To delist or not to delist: Is that the only question?

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To delist or not to delist: Is that the only question?

Post by WQ Project Coordinator » Thu Feb 14, 2008 11:15 am

Obviously there is a lot of controversy surrounding the delisting of gray wolves out west. Jess Edberg (IWC Info Services) has written a very nice article talking about some of the issues with delisting, specifically the changes to the 10j rule. Please check it out.

http://www.wolf.org/wolves/news/live_ne ... sp?id=2913

It is no secret that the WolfQuest Team thinks very well of the International Wolf Center and their publications. We feel that they try and succeed at educating without creating biases.
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Re: To delist or not to delist: Is that the only question?

Post by Darkwalker » Sun Mar 02, 2008 2:07 am

Hypothetically, delisting should be good, a celebration of the return of a species, but it seems that is not always the case. One wolves were delisted in certain areas of the United State of America, the government sanctioned a sizeable fraction of the popultion to be hunted and destroyed. This is clearly not what dleisting should mean for a species, but is that what will happen whenever wolves are unproteced by the law?
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Re: To delist or not to delist: Is that the only question?

Post by Rinith » Mon Mar 03, 2008 12:06 am

I am all for the delisting of wolves, it means there populations are up, though I think there should be some amendments to the endangered species at that prevents newly-delisted animals from being hunted for so much, time, then only little hunting for another chunk of time, before being fully delisted, to prevent such an animal needing full protection any more and using even more government money
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Re: To delist or not to delist: Is that the only question?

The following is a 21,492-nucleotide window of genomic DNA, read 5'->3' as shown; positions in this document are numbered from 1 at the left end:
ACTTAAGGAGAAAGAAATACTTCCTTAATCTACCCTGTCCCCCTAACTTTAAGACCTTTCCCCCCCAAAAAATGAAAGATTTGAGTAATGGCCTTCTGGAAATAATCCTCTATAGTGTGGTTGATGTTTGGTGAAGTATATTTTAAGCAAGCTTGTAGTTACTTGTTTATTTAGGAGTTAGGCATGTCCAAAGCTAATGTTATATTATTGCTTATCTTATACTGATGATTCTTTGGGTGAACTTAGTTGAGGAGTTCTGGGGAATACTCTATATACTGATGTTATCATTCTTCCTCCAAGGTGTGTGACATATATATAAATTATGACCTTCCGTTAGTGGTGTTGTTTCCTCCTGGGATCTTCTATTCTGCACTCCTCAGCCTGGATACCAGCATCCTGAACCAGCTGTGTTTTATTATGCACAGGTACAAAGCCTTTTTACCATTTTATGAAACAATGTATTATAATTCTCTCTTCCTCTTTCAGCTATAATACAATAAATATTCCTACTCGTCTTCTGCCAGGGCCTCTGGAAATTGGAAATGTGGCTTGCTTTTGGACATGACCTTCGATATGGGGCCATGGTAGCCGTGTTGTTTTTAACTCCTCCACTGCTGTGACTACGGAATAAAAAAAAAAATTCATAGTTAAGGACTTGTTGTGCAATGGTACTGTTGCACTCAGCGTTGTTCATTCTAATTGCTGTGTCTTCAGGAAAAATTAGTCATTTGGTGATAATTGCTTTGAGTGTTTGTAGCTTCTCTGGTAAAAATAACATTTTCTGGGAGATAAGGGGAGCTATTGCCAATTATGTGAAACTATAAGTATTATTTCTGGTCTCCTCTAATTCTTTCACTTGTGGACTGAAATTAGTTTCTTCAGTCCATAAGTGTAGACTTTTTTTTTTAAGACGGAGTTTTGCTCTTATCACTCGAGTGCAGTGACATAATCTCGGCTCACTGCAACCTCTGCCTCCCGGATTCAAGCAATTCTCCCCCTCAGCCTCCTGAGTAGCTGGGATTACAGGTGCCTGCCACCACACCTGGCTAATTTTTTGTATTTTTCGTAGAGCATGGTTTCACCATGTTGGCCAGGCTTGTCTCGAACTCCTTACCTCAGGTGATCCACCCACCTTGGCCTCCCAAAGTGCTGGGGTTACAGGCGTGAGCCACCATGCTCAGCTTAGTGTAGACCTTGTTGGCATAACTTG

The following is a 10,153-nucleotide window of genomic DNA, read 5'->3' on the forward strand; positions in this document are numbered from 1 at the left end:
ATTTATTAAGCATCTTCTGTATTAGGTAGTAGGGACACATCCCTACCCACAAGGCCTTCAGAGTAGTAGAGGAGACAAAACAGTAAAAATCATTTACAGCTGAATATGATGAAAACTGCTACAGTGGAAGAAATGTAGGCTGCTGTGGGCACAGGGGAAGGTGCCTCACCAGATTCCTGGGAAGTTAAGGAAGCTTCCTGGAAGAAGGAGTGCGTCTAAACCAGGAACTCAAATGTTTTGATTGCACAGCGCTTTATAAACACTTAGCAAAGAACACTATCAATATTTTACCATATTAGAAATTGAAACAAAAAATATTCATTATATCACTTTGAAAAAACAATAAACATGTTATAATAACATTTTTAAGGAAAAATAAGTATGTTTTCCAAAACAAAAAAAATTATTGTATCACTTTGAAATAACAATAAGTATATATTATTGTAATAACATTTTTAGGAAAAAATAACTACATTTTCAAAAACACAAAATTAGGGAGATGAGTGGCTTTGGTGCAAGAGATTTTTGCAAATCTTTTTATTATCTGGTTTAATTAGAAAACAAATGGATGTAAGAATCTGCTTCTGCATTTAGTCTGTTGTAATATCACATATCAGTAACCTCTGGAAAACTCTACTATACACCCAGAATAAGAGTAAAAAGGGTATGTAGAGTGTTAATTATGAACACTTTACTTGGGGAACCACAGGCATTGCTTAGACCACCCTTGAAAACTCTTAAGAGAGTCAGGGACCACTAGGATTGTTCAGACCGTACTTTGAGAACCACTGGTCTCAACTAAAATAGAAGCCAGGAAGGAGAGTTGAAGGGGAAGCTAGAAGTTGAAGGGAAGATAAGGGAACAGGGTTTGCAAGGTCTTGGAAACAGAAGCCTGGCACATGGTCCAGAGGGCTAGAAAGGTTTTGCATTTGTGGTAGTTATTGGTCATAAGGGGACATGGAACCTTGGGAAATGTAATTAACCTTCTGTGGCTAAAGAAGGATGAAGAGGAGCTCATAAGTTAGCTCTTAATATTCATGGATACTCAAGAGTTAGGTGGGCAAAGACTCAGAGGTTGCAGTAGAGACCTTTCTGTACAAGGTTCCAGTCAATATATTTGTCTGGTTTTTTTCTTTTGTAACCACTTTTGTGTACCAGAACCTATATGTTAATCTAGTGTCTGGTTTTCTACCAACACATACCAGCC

Post by Kenai Wolf » Mon Mar 03, 2008 5:01 pm

Darkwalker wrote:Hypothetically, delisting should be good, a celebration of the return of a species, but it seems that is not always the case. One wolves were delisted in certain areas of the United State of America, the government sanctioned a sizeable fraction of the popultion to be hunted and destroyed. This is clearly not what dleisting should mean for a species, but is that what will happen whenever wolves are unproteced by the law?
while in theory it is a good thing, yes, in practice, like we are all well aware, it is not, quite unfortunatly. To make things nice, neat and tidy, why not just ban hunting and put in place trained professional euthanisers* who can do any emergency population control?

*By that term I mean people who could end lives kindly and painlessly with minimal loss of dignity.
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Re: To delist or not to delist: Is that the only question?

Post by MWolf » Tue Mar 04, 2008 3:10 pm

The purpose of the Endangered Species Act (ESA), signed into law in 1972 by Richard M. Nixon, was to ensure the long-term survival of all species in the United States and its territories.

Among the first species listed was <i>Canis lups</i> the Gray Wolf.

Not until 1995 were wolves reintroduced into three locations under the Northern Rocky Mountain Wolf Recovery Plan (NRMWRP, or WRP).